LOS ANGELES – A Texas-based oil company and two of its subsidiaries have agreed to plead guilty to violating the federal Clean Water Act, pay a $7.1 million criminal fine, and compensate federal programs approximately $5.8 million in connection with the discharge of approximately 25,000 gallons of crude oil last October during an offshore leak in the 17-mile-long San Pedro Bay Pipeline, according to plea agreements filed today.
Federal prosecutors this afternoon filed plea agreements for the Houston-based Amplify Energy Corp., Beta Operating Co. LLC (a wholly owned subsidiary of Amplify doing business as Beta Offshore), and San Pedro Bay Pipeline Co. (a wholly owned subsidiary of Amplify). All three companies were charged in an indictment returned by a federal grand jury in December 2021.
Representatives of the three companies are expected to appear in the near future in United States District Court in Santa Ana to formally enter the guilty pleas. Each company has agreed to plead guilty to one misdemeanor count of negligently discharging oil into San Pedro Bay during the oil spill on October 1 and 2, 2021. The plea agreements are “binding” plea agreements, which means that the judge presiding over the case, United States District Judge David O. Carter, must accept or reject all aspects of the plea agreements. Should the court decide not to accept the plea agreements, any party may withdraw from the agreements and the case would proceed toward trial.
In addition to the payment of approximately $13 million in federal fines and costs, the companies have agreed to be placed on probation for a period of four years, during which time they are required to perform a series of actions and make operational improvements, including:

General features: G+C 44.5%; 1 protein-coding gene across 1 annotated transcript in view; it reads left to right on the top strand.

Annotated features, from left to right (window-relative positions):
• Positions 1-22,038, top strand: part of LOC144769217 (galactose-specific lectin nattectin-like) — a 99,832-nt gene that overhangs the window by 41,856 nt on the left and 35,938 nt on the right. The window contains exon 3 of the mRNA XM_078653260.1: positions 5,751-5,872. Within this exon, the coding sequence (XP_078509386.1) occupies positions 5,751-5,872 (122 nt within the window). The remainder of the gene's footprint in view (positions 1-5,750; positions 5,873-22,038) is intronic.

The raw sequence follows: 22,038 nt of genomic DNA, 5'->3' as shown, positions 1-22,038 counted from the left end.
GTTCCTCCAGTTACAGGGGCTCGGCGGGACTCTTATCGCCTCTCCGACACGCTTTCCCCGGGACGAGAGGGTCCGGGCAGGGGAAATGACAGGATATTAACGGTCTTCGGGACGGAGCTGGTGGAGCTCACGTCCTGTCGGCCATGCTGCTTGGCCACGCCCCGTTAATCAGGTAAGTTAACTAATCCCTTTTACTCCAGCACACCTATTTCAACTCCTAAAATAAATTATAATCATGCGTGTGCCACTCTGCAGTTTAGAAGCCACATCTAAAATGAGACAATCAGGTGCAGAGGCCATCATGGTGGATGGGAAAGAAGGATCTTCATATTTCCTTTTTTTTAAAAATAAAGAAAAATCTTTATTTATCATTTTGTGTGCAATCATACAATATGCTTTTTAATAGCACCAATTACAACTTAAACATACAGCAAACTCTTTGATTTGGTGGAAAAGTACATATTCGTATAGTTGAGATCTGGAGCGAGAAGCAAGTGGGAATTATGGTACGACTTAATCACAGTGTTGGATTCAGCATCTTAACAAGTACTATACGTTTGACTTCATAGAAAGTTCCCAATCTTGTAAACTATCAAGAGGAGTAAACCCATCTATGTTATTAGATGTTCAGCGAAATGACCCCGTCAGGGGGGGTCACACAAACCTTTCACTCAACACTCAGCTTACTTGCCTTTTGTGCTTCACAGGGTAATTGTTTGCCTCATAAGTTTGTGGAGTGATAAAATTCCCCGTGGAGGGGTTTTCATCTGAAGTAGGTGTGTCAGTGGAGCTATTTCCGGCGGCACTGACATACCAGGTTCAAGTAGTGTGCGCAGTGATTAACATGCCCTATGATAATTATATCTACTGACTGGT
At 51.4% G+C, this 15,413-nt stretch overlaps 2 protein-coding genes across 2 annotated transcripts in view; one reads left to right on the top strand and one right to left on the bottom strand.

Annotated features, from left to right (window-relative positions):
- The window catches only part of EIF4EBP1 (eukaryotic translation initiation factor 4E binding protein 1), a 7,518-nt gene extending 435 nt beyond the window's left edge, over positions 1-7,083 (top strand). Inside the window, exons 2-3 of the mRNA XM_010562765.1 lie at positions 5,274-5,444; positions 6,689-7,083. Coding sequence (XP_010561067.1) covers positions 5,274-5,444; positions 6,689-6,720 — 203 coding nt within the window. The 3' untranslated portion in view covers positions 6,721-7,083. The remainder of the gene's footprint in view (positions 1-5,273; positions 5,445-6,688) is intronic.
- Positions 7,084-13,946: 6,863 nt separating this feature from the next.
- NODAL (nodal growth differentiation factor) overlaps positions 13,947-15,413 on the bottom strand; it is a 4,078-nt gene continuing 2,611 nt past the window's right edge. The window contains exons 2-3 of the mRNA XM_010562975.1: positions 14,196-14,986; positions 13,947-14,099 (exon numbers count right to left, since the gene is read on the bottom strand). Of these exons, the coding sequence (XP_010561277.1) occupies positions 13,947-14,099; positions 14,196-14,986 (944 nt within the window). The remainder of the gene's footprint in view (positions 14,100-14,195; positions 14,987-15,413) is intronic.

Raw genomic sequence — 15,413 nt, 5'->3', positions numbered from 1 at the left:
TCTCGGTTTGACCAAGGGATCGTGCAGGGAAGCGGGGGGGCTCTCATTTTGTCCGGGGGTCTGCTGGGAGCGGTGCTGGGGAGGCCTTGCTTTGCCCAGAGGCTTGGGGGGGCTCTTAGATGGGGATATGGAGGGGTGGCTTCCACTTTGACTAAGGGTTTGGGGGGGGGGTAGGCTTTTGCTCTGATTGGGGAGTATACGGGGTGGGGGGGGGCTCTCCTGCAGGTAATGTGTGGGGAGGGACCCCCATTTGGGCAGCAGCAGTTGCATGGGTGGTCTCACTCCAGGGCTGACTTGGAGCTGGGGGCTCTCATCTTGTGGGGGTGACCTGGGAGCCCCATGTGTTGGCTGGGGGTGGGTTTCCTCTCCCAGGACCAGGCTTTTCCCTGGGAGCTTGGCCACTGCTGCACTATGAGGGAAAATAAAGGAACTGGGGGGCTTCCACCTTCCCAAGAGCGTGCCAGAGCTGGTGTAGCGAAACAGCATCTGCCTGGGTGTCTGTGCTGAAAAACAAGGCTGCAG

- reimbursing governmental agencies and entities that incurred direct and indirect expenses as the result of their response, including the U.S. Coast Guard and the Oil Spill Liability Trust Fund, in an amount currently estimated to be $5,844,700;
- improving training for all operational employees and related management personnel in identifying and responding to potential pipeline leaks;
- installing a new leak detection system for the pipeline;
- requiring notification to regulators of all leak detection alarms;
- contracting with an oil spill response organization that has the capability to detect oil on the surface of the water at night or in low-light conditions that will promptly deploy upon request;
- conducting visual underwater inspections of the pipeline semiannually; and
- making modifications to their pipeline-related procedures that will require financial investment of at least $250,000.
“The substantial financial penalties and compliance measures required by the plea agreements demonstrate the federal government’s resolve to punish any entity that causes environmental damage,” said Acting United States Attorney Stephanie S. Christensen. “This oil spill affected numerous people, businesses and organizations who use the Southern California coastal waters. The companies involved are now accepting their responsibility for criminal conduct and are required to make significant improvements that will help prevent future oil spills.”